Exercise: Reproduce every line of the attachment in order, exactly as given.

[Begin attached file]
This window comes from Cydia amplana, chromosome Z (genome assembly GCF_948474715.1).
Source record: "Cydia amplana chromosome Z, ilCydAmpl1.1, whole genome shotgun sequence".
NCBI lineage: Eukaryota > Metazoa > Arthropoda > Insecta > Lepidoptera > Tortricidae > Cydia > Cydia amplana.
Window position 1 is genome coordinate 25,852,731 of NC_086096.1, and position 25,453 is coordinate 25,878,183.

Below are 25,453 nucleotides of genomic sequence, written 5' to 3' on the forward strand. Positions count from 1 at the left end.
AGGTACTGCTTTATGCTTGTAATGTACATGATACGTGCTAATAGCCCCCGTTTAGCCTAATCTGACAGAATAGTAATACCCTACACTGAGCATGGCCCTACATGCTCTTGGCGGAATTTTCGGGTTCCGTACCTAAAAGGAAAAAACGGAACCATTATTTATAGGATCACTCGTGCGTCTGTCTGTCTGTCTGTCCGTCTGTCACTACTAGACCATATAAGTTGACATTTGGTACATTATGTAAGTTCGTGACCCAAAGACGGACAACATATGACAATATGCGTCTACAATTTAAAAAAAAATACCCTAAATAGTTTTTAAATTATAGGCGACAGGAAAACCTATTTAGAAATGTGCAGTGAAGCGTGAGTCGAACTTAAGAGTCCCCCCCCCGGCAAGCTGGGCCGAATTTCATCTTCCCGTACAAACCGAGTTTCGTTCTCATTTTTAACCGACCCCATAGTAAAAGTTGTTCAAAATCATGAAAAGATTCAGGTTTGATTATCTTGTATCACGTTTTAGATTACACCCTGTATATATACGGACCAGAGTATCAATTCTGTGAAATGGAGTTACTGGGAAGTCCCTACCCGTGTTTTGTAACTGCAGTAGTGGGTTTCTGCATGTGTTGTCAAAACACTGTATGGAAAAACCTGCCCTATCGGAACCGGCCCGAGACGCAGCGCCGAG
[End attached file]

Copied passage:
This window comes from Cydia amplana, chromosome Z (genome assembly GCF_948474715.1).
Source record: "Cydia amplana chromosome Z, ilCydAmpl1.1, whole genome shotgun sequence".
NCBI lineage: Eukaryota > Metazoa > Arthropoda > Insecta > Lepidoptera > Tortricidae > Cydia > Cydia amplana.
Window position 1 is genome coordinate 25,852,731 of NC_086096.1, and position 25,453 is coordinate 25,878,183.

Below are 25,453 nucleotides of genomic sequence, written 5' to 3' on the forward strand. Positions count from 1 at the left end.
AGGTACTGCTTTATGCTTGTAATGTACATGATACGTGCTAATAGCCCCCGTTTAGCCTAATCTGACAGAATAGTAATACCCTACACTGAGCATGGCCCTACATGCTCTTGGCGGAATTTTCGGGTTCCGTACCTAAAAGGAAAAAACGGAACCATTATTTATAGGATCACTCGTGCGTCTGTCTGTCTGTCTGTCCGTCTGTCACTACTAGACCATATAAGTTGACATTTGGTACATTATGTAAGTTCGTGACCCAAAGACGGACAACATATGACAATATGCGTCTACAATTTAAAAAAAAATACCCTAAATAGTTTTTAAATTATAGGCGACAGGAAAACCTATTTAGAAATGTGCAGTGAAGCGTGAGTCGAACTTAAGAGTCCCCCCCCCGGCAAGCTGGGCCGAATTTCATCTTCCCGTACAAACCGAGTTTCGTTCTCATTTTTAACCGACCCCATAGTAAAAGTTGTTCAAAATCATGAAAAGATTCAGGTTTGATTATCTTGTATCACGTTTTAGATTACACCCTGTATATATACGGACCAGAGTATCAATTCTGTGAAATGGAGTTACTGGGAAGTCCCTACCCGTGTTTTGTAACTGCAGTAGTGGGTTTCTGCATGTGTTGTCAAAACACTGTATGGAAAAACCTGCCCTATCGGAACCGGCCCGAGACGCAGCGCCGAG